So You’ve Been Drinking, Now What?

If you’ve been drinking, you’re probably asking yourself one of two questions right now: When will the alcohol leave my system? or How do I get it out of my system faster? 

This blog post will answer both of those questions and more. Keep reading to find out about how long does alcohol stay in your system, and how you can shorten the process by which it leaves your body.

The Three Stages of Alcohol Elimination

Elimination occurs in three stages. When you drink alcohol your body goes through a process to turn it into waste. First comes absorption, then distribution and finally elimination. 
Although not everyone’s body processes alcohol at exactly the same rate, as a general rule of thumb there are two times that are particularly important to know when trying to gauge how long alcohol has been in your system.

Fasted vs Ate

The general rule is that if you’ve consumed alcohol within three hours of a workout, it will be out of your system completely by your next work out. If you’ve eaten food prior to drinking, alcohol will stay in your system a bit longer.
 The good news is that since alcohol is mostly water-based and contains few calories (7 per gram), its effects on performance are small—so even if you drank last night and then hit it hard in the gym today (it happens), chances are you won’t see much of a difference.
 The other good news is that blood levels don’t really matter at all when it comes to being fit and healthy.

The role of body fat

The amount of body fat you have plays a major role in how quickly alcohol is processed by your body. Generally speaking, people with more body fat will be less sensitive to alcohol’s effects. If you are overweight or obese (30%+ for women; 25%+ for men), it may take your body longer to process alcohol since it is working harder to metabolize other substances.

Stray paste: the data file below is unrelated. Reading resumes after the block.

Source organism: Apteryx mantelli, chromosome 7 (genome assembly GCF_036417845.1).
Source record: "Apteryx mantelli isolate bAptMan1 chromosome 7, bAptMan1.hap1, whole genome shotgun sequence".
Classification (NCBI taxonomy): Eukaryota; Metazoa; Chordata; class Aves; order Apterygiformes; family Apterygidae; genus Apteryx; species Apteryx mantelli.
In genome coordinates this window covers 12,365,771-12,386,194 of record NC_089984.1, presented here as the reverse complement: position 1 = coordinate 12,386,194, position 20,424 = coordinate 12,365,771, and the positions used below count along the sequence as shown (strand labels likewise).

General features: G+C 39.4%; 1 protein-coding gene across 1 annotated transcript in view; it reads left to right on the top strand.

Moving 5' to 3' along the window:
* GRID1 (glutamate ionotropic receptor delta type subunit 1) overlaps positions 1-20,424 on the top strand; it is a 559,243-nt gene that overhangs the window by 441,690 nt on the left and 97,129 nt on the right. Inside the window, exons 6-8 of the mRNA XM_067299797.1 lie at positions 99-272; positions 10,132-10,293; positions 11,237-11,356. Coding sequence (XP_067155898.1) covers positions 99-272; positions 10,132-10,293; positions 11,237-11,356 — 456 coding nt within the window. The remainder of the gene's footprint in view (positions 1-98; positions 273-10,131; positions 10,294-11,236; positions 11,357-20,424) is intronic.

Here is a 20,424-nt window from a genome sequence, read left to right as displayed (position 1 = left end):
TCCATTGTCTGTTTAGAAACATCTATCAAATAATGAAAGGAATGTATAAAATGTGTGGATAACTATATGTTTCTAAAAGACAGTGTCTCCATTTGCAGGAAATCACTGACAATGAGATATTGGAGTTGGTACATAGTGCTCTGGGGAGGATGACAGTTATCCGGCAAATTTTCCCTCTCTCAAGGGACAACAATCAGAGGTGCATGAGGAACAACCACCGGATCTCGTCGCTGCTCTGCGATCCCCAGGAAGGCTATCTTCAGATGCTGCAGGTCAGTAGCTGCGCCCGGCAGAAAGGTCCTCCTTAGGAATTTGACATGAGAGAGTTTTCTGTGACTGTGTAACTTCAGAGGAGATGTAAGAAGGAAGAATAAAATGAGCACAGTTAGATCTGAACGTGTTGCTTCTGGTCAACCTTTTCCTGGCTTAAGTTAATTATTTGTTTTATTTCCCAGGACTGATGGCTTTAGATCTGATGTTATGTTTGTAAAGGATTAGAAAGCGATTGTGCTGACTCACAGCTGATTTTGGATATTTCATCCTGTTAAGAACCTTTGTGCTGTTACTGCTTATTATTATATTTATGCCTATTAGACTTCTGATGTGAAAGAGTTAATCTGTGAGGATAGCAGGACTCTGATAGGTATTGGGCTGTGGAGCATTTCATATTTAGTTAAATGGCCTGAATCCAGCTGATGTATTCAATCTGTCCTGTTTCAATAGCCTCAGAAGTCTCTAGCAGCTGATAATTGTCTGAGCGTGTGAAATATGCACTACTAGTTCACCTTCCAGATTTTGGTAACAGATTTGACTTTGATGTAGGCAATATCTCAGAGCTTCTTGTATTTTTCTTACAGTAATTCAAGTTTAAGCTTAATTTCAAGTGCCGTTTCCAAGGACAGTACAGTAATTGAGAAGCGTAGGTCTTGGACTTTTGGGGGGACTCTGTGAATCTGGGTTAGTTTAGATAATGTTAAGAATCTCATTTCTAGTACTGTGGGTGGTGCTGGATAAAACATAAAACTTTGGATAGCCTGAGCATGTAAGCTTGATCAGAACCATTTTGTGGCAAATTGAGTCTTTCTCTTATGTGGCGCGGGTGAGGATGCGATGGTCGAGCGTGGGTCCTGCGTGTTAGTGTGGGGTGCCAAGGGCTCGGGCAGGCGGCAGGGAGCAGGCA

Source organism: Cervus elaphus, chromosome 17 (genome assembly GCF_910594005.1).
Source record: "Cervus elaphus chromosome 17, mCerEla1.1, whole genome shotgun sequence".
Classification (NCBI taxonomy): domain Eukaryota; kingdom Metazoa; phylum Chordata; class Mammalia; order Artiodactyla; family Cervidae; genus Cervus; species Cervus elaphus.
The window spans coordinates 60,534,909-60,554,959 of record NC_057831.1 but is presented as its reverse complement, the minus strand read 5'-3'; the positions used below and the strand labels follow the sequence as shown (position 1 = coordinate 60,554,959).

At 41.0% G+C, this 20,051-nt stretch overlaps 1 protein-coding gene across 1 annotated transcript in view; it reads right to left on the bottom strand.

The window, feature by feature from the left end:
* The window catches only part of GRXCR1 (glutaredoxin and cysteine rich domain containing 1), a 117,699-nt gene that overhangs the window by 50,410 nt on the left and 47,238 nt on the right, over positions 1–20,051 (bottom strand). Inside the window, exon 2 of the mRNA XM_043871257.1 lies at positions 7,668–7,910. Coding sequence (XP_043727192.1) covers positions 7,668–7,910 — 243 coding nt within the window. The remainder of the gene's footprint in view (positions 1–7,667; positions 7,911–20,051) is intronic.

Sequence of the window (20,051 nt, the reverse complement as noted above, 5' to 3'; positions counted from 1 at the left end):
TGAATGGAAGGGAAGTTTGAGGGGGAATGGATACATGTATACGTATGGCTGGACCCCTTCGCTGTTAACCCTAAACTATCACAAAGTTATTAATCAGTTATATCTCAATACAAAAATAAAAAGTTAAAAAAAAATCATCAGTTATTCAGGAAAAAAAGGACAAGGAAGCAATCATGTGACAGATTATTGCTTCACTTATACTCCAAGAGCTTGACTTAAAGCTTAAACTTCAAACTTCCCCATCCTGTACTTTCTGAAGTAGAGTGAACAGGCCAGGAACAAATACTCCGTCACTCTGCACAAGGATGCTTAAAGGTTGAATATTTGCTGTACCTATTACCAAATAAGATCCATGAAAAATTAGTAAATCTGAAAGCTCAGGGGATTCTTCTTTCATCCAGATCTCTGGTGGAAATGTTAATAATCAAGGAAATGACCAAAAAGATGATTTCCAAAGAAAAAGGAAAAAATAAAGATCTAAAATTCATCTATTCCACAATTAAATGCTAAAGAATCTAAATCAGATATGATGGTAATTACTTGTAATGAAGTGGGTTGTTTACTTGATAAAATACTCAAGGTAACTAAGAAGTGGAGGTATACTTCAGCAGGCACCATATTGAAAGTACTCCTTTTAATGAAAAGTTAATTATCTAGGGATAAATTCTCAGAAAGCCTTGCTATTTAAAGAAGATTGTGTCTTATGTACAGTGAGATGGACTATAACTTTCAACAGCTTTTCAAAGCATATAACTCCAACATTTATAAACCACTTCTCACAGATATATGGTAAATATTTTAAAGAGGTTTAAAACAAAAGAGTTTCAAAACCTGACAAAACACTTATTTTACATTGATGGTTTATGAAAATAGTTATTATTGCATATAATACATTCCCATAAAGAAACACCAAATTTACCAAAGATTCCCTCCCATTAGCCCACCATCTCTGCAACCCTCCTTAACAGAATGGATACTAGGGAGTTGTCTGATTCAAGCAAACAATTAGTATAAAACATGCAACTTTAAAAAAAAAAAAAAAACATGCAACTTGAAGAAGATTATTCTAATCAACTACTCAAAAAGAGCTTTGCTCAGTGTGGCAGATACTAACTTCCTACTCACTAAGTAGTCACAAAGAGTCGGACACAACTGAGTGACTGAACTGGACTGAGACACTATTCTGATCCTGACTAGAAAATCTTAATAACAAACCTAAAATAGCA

Weight gain can also lead to higher blood pressure and cholesterol levels—risk factors that play a key role in heart disease development and progression. If you’re overweight, regular exercise and healthier eating habits can help lower blood pressure levels and prevent an accumulation of fat around your heart. This can make it easier for your heart to pump blood through your system without resistance.

How much do you drink?

While there is no clear answer to how long alcohol stays in your system, scientists have a very detailed idea of how much you need to drink for it to start clearing from your bloodstream. 
In general, it takes about an hour for 10 grams of alcohol (or 10 milliliters of alcohol) to leave your blood stream. This is about two drinks’ worth for women and three or four drinks’ worth for men; drinking more will obviously slow down the rate at which it leaves.
 In terms of time, that means a person who has been drinking can expect their blood-alcohol level to be nearly back down to zero 12 hours after their last drink—which would be a morning after hangover if one were having them in moderation or on occasion.

Factors influencing how quickly you eliminate alcohol

Your age – Young people tend to have larger bodies and less developed livers. Women are smaller than men and have a lower percentage of body fat (more water weight) but also tend to have smaller livers. Your body type- If you’re leaner, you’ll process alcohol differently than someone who is overweight or obese. How much you weigh also affects how your liver metabolizes alcohol. 
If your liver has a lot of fat in it because of overeating or obesity then that slows down how quickly it can eliminate alcohol; if you’re very underweight then your metabolism may be slower as well.

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